Regarding the following sentences, I think both mean exactly the same and the only point that hey differ is their formality level, where the sentences #1 sounds more casual and usable only in informal speech, whereas the latter one can be used both is informal and more formal speech:

  • 1. When I get home from work, I get changed.
  • 2. When I get home from work, I change.
  • 4
    how do you change? do you turn into a werewolf?
    Commented Nov 9, 2014 at 10:06
  • 3
    You could use both in everyday conversation - but be prepared for the werewolf-type joke because of the ambiguity in the second instance. In fact, joke aside, the second one feels like you're going to add something like, "I'm no longer tense, I can relax" Commented Nov 9, 2014 at 10:12
  • If the context makes it clear that you are discussing clothing, then the second one would be fine. "I hate my uniform! The shirt is too tight, and the boots are too hot. When I get home from work, I change." Otherwise, the first sentence would be preferable, for the reasons given by @Tetsujin and cVplZ
    – Adam
    Commented Nov 10, 2014 at 6:05

2 Answers 2


In the title, you specify that you are talking about changing the clothes and thus,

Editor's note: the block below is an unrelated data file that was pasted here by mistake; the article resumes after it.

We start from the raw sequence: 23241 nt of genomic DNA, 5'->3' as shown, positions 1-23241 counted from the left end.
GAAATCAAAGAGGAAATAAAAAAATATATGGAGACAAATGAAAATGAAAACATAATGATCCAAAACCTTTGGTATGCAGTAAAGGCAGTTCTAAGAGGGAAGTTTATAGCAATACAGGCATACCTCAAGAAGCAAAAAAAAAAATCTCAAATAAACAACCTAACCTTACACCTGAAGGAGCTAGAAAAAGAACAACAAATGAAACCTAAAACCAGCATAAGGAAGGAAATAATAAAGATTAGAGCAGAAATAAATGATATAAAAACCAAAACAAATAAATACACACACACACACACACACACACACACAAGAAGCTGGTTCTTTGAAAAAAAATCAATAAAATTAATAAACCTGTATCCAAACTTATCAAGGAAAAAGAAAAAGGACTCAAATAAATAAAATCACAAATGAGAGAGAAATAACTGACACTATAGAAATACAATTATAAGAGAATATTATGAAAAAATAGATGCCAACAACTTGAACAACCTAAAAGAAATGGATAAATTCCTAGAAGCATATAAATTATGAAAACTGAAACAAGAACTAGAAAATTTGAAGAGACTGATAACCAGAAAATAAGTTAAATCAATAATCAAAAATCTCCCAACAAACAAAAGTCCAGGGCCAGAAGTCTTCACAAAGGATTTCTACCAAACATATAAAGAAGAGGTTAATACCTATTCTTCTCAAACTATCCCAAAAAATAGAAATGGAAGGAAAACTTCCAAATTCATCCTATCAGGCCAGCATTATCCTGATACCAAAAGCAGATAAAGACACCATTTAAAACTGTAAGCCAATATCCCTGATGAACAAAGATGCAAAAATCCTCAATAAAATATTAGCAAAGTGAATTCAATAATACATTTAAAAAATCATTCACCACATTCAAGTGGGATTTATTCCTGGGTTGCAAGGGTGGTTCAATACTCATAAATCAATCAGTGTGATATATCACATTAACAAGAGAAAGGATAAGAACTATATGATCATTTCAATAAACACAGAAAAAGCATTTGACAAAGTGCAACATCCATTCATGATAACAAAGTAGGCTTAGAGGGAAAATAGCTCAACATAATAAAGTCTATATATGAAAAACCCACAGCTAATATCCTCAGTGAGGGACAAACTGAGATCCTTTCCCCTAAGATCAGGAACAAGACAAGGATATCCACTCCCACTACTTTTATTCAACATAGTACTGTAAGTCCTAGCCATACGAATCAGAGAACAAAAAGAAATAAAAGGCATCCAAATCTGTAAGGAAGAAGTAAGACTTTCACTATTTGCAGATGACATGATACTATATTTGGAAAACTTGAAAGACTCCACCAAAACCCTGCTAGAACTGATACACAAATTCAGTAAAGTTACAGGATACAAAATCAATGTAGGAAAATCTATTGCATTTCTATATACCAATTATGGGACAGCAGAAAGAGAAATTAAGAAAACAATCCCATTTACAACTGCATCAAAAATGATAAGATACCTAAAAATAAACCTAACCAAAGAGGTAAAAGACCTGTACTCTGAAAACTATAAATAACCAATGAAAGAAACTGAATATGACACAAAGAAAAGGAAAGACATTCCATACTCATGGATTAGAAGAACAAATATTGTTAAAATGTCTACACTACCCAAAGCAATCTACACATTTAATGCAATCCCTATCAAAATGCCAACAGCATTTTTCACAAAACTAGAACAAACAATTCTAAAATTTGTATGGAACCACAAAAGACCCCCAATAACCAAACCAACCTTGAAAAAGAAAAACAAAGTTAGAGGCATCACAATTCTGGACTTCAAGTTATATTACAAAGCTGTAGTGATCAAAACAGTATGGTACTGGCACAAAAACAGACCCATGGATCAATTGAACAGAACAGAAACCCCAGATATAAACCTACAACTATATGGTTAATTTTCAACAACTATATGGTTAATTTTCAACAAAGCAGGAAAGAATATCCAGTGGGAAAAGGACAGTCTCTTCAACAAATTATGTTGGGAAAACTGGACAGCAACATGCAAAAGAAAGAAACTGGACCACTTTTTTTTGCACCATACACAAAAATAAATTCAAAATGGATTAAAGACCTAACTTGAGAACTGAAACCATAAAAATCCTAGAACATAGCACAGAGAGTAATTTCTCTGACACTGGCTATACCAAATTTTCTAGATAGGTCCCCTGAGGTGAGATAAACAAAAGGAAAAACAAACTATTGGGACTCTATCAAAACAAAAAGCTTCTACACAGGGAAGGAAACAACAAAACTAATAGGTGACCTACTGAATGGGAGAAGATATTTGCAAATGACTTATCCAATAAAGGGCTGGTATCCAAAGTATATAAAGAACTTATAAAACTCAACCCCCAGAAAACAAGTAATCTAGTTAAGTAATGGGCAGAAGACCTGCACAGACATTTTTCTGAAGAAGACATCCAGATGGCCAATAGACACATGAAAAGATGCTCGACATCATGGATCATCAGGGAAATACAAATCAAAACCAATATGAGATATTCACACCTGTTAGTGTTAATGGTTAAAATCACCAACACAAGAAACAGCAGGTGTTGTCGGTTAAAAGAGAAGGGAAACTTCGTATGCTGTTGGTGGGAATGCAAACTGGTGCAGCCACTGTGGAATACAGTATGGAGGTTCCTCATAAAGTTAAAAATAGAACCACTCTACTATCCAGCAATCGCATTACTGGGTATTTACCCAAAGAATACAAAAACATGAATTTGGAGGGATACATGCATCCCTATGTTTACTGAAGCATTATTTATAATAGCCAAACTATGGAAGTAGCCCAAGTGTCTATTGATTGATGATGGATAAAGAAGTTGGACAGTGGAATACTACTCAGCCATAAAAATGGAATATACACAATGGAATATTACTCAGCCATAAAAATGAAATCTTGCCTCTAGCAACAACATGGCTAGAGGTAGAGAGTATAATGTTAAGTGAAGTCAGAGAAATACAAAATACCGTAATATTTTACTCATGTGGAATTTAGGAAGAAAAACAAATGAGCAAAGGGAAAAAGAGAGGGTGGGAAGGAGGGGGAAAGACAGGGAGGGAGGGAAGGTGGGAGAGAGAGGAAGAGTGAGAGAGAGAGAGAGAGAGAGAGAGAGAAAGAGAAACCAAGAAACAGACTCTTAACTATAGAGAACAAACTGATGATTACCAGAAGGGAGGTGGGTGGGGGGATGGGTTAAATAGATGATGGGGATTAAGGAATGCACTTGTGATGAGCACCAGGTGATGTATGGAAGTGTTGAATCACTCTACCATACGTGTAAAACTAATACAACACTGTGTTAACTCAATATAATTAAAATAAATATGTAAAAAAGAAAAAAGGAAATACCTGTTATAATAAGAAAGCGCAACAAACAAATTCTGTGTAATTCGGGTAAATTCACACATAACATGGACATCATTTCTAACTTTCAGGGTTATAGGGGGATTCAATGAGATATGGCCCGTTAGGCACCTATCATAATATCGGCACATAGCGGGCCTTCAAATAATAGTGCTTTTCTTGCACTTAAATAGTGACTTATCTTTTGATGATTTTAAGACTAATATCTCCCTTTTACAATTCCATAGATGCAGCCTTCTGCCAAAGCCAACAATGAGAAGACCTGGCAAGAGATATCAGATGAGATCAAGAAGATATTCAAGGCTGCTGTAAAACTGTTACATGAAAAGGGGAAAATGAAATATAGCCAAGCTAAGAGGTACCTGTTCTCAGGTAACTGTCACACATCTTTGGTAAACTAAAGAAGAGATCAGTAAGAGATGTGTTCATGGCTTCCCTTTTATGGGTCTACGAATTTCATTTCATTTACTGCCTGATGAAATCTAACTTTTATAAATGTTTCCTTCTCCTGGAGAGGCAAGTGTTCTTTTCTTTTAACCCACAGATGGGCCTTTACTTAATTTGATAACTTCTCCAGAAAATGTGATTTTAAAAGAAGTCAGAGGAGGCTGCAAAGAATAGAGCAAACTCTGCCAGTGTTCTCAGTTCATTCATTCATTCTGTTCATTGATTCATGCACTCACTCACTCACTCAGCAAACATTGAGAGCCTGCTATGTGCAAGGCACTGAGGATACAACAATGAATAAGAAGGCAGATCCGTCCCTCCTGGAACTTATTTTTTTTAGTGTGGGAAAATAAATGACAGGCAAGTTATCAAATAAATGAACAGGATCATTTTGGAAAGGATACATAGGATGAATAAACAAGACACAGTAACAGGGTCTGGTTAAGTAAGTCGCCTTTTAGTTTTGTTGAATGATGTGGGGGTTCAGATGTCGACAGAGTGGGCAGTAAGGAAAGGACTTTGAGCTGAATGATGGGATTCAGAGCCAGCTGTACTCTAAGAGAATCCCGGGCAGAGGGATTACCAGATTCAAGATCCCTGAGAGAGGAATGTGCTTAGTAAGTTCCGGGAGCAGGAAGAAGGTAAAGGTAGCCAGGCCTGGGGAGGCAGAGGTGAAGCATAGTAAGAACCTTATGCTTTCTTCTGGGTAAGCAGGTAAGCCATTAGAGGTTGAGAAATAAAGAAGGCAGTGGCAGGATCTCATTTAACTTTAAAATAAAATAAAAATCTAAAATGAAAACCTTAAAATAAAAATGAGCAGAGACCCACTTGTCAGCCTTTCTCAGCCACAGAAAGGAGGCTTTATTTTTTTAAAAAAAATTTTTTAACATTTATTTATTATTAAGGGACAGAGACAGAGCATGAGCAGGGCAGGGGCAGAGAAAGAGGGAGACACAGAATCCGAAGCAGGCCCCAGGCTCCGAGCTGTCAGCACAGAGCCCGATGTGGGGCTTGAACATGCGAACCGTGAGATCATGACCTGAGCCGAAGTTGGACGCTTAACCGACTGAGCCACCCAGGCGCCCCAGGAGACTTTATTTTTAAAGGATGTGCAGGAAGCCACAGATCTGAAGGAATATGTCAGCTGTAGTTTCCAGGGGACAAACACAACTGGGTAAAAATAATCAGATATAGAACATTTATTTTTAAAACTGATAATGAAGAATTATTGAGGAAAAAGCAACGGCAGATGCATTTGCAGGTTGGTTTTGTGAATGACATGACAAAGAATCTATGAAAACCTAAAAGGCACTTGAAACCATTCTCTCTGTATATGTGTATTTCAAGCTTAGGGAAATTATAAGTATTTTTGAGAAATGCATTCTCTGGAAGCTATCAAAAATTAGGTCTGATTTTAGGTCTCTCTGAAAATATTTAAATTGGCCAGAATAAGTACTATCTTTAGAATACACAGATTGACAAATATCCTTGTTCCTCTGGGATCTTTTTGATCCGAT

When I get home from work, I change

serves the purpose. On the other hand, got/get changed, as said in the comment talks about transformation.

Also, note that if you say, I get change, it may also mean that you got change of USD 100! We often use the phrase, "Can you get me (some) change?"

In short, to avoid ambiguity, prefer the sentence number one. :)

  • 1
    Maulik, thank you very much for your nice and informative comments my friend. ;)
    – A-friend
    Commented Nov 17, 2014 at 5:56

In this situation you are supposed to use the phrasal verb 'Change out of'

See these examples

  1. I don’t feel good unless I change out of my office clothes as soon as I get home from work.
  2. He had come home from his school half an hour ago, but he went out to play without changing out of his school uniform. (He is playing with his school uniform on)
  3. Why haven't you changed out of your office clothes yet ? (Why are you still wearing your office clothes?)

Here 'change into' is also used

Suppose you went over to your friends place and you are going to a party. But when you see the shirt your friend wearing is not appropriate for the occassion, then you tell him

  1. Hey, what don't you go and change into a nicer shirt ? We are going to a party. (which means go and put on a nicer shirt and come back)

More examples

  1. Would you mind waiting here till i just change into my sports shoes in a minute ? (Means i'll go and put on my sports shoes and will come back)

  2. You will have to change into a swim suit if you want to take a swim in this pool. Those regular clothes are not allowed.

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